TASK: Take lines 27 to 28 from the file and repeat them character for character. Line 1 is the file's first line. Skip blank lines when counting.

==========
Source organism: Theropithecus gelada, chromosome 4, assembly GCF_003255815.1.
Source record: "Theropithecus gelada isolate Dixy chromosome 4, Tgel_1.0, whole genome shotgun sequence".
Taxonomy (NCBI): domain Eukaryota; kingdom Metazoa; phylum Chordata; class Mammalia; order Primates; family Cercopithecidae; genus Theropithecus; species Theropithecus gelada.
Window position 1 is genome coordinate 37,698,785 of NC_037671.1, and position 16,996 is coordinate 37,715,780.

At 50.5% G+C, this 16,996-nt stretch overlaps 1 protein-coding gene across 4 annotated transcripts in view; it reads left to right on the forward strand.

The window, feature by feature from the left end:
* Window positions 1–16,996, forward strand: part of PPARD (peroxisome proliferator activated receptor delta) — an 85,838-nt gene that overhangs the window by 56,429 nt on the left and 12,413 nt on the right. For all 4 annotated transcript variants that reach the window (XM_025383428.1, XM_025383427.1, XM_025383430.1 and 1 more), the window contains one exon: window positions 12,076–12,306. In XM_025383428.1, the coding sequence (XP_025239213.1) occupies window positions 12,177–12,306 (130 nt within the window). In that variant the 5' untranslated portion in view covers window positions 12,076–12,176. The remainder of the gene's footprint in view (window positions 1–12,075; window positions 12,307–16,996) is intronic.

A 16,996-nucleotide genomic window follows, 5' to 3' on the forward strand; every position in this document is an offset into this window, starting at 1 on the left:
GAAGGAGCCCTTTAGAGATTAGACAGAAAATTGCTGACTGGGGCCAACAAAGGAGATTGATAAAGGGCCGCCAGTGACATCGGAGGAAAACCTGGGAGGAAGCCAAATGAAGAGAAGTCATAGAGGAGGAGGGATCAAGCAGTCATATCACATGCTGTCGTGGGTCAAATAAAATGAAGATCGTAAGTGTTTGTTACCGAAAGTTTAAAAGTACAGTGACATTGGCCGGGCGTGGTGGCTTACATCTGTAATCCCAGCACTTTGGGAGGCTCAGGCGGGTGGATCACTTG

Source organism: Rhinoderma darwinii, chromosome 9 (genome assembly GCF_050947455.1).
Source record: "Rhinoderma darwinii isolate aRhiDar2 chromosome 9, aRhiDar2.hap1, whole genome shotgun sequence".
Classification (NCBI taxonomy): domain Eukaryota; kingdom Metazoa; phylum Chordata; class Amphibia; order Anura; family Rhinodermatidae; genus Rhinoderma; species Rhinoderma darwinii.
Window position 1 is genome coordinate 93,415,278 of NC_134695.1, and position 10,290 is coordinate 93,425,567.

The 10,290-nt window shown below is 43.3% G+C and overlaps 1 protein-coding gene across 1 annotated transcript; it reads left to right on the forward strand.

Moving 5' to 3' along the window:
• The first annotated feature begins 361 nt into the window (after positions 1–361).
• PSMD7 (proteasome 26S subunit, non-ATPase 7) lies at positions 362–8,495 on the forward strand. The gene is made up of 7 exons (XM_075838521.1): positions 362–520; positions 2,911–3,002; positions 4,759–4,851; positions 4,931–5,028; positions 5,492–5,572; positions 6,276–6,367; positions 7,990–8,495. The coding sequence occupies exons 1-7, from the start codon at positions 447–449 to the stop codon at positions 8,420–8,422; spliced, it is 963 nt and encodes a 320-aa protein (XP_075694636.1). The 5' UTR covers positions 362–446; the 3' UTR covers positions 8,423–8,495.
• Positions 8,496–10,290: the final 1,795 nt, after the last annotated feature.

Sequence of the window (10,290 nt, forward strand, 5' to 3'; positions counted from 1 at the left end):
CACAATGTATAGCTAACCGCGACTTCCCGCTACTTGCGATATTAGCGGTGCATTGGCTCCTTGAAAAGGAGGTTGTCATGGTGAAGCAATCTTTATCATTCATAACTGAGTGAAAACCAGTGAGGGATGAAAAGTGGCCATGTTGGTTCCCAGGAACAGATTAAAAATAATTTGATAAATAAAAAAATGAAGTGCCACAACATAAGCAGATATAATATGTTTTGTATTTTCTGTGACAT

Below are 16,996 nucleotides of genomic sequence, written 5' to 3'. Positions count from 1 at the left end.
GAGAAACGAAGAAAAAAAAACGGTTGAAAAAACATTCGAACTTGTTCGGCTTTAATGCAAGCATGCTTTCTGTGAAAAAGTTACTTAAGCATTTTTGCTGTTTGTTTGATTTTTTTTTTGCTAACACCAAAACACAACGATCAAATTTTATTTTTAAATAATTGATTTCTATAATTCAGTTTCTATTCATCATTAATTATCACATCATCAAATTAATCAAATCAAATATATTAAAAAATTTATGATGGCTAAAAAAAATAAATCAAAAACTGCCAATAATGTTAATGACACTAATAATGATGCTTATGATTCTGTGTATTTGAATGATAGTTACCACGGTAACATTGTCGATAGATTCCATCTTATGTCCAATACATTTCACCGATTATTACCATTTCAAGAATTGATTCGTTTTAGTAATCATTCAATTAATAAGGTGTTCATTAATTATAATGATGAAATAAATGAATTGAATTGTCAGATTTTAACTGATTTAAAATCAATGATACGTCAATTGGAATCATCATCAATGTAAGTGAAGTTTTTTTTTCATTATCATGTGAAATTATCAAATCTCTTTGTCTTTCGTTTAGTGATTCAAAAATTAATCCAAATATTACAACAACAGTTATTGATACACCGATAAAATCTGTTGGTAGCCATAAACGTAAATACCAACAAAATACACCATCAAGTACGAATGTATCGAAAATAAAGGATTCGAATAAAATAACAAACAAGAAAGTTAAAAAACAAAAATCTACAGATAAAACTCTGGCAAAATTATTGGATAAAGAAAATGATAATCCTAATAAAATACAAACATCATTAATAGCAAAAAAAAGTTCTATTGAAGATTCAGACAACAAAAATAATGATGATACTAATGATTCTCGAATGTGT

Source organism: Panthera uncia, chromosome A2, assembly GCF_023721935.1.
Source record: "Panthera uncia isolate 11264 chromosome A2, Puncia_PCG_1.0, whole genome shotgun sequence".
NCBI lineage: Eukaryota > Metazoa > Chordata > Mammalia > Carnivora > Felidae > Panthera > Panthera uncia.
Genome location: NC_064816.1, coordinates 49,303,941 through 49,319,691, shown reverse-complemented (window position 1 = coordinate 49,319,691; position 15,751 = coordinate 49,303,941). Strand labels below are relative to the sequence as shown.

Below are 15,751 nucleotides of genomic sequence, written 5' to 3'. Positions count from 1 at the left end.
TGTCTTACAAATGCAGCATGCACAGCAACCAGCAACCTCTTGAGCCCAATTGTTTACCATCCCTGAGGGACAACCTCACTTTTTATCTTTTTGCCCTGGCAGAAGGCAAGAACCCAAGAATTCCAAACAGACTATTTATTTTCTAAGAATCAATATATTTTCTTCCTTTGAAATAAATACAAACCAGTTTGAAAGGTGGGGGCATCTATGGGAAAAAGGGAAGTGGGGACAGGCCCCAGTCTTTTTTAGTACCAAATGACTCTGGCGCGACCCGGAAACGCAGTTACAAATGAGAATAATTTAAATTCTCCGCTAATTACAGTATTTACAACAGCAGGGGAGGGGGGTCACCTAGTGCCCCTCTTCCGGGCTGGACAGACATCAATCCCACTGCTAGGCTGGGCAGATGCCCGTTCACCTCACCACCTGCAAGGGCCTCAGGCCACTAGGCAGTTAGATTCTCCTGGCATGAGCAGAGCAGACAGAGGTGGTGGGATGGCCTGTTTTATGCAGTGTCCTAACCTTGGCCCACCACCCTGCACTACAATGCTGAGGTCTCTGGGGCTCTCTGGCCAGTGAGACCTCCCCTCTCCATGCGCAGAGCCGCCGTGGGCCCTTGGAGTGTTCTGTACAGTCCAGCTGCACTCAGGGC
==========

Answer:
Below are 15,751 nucleotides of genomic sequence, written 5' to 3'. Positions count from 1 at the left end.
TGTCTTACAAATGCAGCATGCACAGCAACCAGCAACCTCTTGAGCCCAATTGTTTACCATCCCTGAGGGACAACCTCACTTTTTATCTTTTTGCCCTGGCAGAAGGCAAGAACCCAAGAATTCCAAACAGACTATTTATTTTCTAAGAATCAATATATTTTCTTCCTTTGAAATAAATACAAACCAGTTTGAAAGGTGGGGGCATCTATGGGAAAAAGGGAAGTGGGGACAGGCCCCAGTCTTTTTTAGTACCAAATGACTCTGGCGCGACCCGGAAACGCAGTTACAAATGAGAATAATTTAAATTCTCCGCTAATTACAGTATTTACAACAGCAGGGGAGGGGGGTCACCTAGTGCCCCTCTTCCGGGCTGGACAGACATCAATCCCACTGCTAGGCTGGGCAGATGCCCGTTCACCTCACCACCTGCAAGGGCCTCAGGCCACTAGGCAGTTAGATTCTCCTGGCATGAGCAGAGCAGACAGAGGTGGTGGGATGGCCTGTTTTATGCAGTGTCCTAACCTTGGCCCACCACCCTGCACTACAATGCTGAGGTCTCTGGGGCTCTCTGGCCAGTGAGACCTCCCCTCTCCATGCGCAGAGCCGCCGTGGGCCCTTGGAGTGTTCTGTACAGTCCAGCTGCACTCAGGGC